In the spring of 1918, Germany pulled out its troops for use in its upcoming Spring Offensive on the Western Front and due to increased civil unrest in Austro-Hungary, the Italian and Allied troops attacked on 24th October 1918. The Austro-Hungarian army finally broke, and the Allies drove deep into Austria, becoming the first troops to cross the pre-war boundaries. Once the line was broken, the advance was so fast that the Allied supply lines took two days to reach the troops at the front pushing into enemy territory. Austria asked for an armistice which was signed on 4th November 1918, a week before the general armistice. It is an often over-looked part of WWI history that the British fought alongside the Italians but in the mountains around Asiago in northern Italy, there are 712 British soldiers who now lie in cemetries.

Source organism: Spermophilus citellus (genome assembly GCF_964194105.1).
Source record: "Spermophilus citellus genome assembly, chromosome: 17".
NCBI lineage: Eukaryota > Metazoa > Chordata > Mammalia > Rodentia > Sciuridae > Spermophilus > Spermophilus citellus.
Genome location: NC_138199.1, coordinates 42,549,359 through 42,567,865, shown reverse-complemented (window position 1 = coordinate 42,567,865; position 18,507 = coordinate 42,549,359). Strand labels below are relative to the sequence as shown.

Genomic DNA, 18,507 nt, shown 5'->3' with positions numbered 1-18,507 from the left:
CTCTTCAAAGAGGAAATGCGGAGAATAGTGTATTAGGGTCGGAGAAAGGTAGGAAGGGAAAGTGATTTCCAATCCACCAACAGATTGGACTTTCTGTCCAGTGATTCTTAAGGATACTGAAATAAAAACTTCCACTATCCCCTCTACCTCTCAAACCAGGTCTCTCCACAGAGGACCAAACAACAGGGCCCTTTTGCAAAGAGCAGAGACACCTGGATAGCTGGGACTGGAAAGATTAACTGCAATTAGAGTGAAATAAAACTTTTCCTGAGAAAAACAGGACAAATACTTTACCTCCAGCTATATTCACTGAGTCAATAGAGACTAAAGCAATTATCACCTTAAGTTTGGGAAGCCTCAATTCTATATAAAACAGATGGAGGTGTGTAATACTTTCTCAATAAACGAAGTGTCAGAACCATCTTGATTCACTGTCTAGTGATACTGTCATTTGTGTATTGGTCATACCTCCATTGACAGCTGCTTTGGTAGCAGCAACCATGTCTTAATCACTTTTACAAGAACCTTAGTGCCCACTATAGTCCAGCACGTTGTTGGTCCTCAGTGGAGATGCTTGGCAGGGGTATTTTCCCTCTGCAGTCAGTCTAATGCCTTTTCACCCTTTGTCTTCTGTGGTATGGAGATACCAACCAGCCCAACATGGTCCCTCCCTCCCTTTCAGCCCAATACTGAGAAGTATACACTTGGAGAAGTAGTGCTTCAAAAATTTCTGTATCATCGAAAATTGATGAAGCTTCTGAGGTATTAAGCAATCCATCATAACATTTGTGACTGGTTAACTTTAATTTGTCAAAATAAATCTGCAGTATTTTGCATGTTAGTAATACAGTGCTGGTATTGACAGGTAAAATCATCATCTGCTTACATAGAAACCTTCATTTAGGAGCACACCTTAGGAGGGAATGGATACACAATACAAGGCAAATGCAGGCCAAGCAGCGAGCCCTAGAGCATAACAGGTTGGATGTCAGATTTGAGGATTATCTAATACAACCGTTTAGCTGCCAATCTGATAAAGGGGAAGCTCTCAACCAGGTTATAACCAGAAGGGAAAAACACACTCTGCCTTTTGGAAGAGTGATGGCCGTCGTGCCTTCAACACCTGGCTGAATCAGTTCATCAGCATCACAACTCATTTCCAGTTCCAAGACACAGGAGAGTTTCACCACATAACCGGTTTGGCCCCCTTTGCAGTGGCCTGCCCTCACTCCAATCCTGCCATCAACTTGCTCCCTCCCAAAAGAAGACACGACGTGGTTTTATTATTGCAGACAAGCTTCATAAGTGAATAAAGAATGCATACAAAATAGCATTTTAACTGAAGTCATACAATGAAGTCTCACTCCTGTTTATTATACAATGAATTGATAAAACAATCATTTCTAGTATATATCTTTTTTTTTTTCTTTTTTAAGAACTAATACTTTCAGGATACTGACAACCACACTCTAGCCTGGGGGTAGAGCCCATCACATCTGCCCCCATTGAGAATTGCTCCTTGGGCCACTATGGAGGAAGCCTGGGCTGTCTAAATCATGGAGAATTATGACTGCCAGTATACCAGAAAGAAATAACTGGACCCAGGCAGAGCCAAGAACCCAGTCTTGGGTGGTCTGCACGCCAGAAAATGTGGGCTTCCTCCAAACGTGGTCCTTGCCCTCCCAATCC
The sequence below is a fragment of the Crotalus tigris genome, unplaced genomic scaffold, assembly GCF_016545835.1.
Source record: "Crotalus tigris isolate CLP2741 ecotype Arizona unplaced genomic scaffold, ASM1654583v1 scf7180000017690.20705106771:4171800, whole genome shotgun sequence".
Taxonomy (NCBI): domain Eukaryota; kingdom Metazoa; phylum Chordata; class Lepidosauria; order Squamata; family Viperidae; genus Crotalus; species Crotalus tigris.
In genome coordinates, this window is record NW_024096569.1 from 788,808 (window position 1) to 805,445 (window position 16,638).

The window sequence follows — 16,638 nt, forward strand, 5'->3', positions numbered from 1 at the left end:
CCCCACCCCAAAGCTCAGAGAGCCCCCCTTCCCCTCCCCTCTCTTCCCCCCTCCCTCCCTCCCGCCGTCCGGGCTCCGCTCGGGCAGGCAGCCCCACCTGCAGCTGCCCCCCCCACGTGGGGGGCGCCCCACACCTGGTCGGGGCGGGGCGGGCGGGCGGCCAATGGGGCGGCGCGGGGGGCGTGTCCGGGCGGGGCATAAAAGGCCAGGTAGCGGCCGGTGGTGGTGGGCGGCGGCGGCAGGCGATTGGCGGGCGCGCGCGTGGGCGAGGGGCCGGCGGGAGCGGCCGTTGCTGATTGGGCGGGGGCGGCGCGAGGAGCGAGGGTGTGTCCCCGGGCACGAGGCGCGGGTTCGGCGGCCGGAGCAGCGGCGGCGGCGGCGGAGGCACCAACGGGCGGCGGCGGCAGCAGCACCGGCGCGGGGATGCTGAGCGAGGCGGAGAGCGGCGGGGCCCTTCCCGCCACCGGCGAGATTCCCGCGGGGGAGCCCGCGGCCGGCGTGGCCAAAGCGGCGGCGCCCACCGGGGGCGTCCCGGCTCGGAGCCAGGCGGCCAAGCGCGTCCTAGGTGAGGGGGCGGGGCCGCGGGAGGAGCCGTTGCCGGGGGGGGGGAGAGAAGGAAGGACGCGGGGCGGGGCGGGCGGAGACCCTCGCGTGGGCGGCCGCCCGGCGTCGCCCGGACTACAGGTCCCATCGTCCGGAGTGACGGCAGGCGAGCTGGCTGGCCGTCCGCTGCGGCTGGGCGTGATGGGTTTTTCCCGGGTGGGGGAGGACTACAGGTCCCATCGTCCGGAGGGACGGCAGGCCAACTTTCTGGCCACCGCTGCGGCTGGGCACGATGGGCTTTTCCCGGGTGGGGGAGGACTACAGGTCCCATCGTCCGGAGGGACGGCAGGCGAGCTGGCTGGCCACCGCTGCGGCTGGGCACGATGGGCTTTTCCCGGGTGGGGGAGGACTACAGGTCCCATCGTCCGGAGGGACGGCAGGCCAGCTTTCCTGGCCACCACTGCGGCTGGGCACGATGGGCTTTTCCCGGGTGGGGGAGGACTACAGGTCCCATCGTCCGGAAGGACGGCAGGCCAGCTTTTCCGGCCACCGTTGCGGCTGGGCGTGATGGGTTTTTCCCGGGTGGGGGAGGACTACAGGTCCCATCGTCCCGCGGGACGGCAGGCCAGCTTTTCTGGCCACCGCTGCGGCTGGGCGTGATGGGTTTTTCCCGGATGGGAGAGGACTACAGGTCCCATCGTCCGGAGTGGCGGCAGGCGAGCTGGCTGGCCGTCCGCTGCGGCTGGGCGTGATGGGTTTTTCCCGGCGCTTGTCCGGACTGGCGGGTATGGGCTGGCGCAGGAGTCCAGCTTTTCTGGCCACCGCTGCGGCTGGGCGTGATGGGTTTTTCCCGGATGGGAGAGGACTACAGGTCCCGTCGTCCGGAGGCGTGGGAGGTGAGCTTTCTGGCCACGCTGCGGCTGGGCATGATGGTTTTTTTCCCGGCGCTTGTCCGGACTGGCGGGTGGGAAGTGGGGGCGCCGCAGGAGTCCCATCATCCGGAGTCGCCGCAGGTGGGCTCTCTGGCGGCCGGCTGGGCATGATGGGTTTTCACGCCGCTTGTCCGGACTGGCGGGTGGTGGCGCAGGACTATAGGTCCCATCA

After the war ended, at the Paris Peace Conference that led to the Versailles Treaty, the Italian government struggled against the other Allied leaders, the Big Three (Britain, France and the US), to gain all that they believed had been promised to them. Although Italy did receive control of most of the European requests, they failed to gain their colonial ambitions and felt they did not get what they had been promised. This engendered resentment towards the Allied countries, especially as Italians felt they had paid a high price, in terms of men and money, fighting for the Allies. These resentments helped drive the success of Benito Mussolini and his fascist movement - four years after the war, Mussolini and his blackshirts gained power.